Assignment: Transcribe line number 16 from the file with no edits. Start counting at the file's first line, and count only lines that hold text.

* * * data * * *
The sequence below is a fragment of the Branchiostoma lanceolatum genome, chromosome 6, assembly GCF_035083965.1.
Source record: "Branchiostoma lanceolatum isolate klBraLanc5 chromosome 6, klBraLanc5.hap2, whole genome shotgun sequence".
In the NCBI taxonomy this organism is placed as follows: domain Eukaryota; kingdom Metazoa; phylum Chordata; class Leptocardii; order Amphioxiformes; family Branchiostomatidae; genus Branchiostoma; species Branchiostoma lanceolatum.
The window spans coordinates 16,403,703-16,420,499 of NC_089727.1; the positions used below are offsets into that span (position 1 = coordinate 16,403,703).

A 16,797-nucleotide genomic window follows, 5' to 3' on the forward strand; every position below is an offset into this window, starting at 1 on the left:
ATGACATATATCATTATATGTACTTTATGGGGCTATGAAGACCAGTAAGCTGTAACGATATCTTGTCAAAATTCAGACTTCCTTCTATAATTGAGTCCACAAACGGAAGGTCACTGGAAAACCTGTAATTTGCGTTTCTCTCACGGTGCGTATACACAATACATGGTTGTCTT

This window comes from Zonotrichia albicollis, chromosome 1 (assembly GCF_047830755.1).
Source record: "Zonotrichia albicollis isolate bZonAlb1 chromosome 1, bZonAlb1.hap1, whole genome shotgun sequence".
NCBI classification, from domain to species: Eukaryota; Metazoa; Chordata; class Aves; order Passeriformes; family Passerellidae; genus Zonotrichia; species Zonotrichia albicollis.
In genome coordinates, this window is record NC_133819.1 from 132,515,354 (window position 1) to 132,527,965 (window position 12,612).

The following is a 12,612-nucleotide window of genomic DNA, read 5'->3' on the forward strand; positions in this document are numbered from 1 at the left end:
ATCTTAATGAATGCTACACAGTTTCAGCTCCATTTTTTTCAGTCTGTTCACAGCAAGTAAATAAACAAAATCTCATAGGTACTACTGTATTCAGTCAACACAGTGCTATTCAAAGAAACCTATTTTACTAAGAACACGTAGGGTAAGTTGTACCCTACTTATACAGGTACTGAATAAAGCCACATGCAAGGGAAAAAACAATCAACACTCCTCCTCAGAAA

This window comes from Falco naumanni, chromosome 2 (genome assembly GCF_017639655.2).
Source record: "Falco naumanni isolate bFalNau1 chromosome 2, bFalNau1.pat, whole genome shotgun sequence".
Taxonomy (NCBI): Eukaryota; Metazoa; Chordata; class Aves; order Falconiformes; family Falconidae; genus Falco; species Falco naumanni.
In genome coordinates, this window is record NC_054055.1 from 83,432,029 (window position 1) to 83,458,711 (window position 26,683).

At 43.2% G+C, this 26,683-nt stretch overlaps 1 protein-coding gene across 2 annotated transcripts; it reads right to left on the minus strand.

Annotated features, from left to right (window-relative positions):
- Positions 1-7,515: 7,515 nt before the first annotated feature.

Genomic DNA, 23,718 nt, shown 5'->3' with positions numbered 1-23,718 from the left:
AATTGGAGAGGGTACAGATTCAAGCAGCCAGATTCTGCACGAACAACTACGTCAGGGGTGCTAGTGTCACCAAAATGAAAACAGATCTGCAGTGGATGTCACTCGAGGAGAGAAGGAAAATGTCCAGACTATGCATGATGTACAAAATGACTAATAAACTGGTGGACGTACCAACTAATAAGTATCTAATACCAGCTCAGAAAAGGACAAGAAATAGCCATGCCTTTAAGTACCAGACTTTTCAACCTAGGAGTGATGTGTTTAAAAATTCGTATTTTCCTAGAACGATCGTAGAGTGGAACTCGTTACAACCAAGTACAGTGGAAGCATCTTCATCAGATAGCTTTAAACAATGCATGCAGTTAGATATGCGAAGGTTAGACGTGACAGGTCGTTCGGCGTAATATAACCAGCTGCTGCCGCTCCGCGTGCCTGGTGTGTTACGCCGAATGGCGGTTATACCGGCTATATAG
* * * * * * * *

In genome coordinates, this window is record NC_054055.1 from 83,432,029 (window position 1) to 83,458,711 (window position 26,683).